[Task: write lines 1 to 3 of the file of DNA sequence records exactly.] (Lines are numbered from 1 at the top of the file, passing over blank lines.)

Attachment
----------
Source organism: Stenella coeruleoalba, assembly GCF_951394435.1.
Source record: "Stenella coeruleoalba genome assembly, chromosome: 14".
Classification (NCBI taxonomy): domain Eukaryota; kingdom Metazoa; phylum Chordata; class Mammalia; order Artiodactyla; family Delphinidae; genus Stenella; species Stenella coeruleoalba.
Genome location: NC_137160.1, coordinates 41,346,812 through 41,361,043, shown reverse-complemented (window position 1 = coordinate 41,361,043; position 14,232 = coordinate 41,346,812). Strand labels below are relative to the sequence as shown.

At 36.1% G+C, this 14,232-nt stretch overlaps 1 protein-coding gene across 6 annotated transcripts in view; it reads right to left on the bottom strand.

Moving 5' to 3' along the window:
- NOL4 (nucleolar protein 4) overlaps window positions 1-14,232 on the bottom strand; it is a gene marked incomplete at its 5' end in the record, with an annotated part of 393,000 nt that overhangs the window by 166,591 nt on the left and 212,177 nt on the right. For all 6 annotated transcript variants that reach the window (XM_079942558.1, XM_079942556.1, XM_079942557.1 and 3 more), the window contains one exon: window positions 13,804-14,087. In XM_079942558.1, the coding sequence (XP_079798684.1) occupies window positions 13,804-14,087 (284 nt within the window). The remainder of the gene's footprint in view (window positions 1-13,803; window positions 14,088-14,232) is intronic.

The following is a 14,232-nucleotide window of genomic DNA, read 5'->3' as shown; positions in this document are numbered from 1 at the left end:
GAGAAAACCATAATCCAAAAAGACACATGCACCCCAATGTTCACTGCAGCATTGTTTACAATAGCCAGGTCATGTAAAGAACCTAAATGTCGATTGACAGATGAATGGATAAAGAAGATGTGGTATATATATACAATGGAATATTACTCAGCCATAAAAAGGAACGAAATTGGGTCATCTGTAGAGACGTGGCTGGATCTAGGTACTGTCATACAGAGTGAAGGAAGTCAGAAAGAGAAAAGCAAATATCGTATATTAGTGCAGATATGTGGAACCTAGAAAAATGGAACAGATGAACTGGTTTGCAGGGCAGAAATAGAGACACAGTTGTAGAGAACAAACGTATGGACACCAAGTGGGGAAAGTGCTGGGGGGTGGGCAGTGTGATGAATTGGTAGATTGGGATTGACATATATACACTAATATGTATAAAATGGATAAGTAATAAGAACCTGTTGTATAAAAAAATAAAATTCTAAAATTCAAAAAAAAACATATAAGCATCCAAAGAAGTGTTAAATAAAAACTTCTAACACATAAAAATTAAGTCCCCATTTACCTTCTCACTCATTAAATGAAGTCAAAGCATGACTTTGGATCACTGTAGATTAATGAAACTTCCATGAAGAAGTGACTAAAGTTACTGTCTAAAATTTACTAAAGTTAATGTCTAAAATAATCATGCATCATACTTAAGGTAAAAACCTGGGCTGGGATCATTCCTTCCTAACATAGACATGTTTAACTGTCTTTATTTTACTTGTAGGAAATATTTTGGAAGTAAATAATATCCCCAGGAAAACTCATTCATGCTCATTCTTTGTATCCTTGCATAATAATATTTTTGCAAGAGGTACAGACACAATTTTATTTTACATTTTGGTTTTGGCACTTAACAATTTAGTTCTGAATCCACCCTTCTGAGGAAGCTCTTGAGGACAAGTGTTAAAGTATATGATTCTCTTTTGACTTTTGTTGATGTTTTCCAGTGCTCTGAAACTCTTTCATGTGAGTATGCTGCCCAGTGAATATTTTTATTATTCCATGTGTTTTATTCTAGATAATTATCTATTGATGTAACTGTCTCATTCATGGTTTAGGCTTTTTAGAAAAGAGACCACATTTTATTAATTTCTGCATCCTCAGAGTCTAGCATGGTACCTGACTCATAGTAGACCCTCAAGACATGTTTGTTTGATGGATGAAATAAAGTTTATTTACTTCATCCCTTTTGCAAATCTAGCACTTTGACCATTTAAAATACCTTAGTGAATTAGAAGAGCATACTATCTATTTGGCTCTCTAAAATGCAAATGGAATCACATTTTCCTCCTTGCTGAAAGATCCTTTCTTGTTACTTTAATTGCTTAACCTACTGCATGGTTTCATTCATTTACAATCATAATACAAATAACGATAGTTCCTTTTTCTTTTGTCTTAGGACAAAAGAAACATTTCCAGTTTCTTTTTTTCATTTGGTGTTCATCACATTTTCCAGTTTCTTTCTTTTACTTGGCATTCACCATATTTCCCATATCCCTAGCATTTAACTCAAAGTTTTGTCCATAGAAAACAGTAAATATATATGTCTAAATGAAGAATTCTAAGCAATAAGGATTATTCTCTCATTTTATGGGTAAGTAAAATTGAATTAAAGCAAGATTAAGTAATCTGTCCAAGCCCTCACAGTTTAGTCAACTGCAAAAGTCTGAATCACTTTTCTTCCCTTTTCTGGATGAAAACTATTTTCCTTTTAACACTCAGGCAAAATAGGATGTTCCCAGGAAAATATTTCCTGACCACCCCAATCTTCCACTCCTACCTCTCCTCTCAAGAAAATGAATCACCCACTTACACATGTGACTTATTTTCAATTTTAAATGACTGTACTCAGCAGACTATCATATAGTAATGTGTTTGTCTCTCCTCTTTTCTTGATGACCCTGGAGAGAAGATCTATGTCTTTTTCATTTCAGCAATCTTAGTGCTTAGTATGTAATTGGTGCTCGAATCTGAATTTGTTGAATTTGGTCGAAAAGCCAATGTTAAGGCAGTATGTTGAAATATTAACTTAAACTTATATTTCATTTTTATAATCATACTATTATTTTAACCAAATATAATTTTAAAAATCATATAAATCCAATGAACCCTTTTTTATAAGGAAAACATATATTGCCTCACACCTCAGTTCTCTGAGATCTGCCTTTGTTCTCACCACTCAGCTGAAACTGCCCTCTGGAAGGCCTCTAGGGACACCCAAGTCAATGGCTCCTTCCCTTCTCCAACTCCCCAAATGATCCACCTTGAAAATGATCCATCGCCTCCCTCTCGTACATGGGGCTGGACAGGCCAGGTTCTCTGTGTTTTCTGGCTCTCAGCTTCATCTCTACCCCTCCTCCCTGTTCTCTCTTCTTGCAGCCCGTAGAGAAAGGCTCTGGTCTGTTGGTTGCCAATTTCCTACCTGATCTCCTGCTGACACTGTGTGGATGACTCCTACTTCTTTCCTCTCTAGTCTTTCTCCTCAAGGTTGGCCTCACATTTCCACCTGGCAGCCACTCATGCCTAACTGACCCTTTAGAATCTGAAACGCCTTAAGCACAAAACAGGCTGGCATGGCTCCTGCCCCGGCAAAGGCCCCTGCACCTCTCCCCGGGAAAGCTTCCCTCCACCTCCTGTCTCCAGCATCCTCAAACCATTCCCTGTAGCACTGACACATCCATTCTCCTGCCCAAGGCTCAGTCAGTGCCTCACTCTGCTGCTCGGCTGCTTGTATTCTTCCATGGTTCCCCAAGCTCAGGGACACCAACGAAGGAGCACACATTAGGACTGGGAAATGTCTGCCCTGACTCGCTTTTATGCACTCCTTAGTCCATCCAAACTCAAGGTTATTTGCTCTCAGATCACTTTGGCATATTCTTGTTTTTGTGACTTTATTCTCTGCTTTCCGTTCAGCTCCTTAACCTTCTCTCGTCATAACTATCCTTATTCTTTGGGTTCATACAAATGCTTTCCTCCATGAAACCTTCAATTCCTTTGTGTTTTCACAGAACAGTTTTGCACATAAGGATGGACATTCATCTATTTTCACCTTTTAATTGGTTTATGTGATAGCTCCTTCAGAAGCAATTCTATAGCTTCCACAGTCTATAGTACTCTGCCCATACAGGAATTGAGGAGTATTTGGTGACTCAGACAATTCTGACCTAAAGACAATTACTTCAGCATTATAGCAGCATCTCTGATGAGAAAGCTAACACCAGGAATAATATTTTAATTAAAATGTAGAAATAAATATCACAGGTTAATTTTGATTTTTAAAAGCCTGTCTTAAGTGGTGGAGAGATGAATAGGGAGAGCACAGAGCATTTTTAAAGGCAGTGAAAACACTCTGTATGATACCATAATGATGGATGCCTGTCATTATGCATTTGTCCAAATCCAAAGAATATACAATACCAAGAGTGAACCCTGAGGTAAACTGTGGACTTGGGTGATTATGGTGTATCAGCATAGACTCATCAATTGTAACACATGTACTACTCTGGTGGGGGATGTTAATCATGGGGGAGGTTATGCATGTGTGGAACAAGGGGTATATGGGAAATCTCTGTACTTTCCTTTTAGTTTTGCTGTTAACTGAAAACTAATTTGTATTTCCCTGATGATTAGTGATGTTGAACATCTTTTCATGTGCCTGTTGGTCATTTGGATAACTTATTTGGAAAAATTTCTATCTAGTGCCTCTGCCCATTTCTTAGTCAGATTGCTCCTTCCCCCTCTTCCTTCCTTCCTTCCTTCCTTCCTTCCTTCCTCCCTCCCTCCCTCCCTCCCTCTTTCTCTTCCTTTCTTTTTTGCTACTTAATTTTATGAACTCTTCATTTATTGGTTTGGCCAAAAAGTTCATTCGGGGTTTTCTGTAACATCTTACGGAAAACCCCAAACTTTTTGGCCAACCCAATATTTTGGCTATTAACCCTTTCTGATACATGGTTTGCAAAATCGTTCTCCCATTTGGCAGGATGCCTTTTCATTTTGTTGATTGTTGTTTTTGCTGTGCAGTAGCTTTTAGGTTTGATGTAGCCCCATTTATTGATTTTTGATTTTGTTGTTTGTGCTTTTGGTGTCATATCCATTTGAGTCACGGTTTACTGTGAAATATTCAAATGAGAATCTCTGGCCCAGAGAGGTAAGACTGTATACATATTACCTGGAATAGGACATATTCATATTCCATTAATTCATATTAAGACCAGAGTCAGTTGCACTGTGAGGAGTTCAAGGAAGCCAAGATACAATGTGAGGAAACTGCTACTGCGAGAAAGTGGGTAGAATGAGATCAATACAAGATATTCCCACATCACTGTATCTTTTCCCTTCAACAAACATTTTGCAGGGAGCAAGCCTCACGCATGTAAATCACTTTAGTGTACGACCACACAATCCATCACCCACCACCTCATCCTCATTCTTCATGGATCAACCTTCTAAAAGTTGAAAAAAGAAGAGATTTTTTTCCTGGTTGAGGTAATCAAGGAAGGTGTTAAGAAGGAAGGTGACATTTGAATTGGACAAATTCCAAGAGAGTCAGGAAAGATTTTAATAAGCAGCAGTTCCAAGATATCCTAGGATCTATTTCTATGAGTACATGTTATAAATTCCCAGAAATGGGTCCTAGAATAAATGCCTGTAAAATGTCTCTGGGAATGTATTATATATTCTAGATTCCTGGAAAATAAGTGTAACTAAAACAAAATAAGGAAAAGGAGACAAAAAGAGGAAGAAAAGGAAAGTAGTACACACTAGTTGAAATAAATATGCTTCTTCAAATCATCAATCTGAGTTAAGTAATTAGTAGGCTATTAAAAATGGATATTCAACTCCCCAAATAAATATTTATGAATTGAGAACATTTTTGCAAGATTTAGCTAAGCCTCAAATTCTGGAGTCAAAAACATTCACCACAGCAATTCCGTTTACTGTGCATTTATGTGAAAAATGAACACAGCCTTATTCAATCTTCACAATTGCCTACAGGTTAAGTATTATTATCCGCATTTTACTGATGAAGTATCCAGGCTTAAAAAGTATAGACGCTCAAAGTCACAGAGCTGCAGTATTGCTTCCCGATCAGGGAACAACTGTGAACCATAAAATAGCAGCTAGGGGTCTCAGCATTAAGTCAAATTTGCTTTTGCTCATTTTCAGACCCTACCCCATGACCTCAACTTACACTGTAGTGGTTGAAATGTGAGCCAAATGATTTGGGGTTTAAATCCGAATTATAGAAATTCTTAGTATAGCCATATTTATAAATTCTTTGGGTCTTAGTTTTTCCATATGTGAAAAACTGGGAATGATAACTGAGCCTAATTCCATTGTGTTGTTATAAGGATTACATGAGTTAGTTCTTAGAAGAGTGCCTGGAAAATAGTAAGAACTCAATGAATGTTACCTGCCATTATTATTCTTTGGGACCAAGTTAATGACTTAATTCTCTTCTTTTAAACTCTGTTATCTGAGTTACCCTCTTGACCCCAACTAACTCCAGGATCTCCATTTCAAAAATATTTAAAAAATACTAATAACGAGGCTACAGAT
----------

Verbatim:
Source organism: Stenella coeruleoalba, assembly GCF_951394435.1.
Source record: "Stenella coeruleoalba genome assembly, chromosome: 14".
Classification (NCBI taxonomy): domain Eukaryota; kingdom Metazoa; phylum Chordata; class Mammalia; order Artiodactyla; family Delphinidae; genus Stenella; species Stenella coeruleoalba.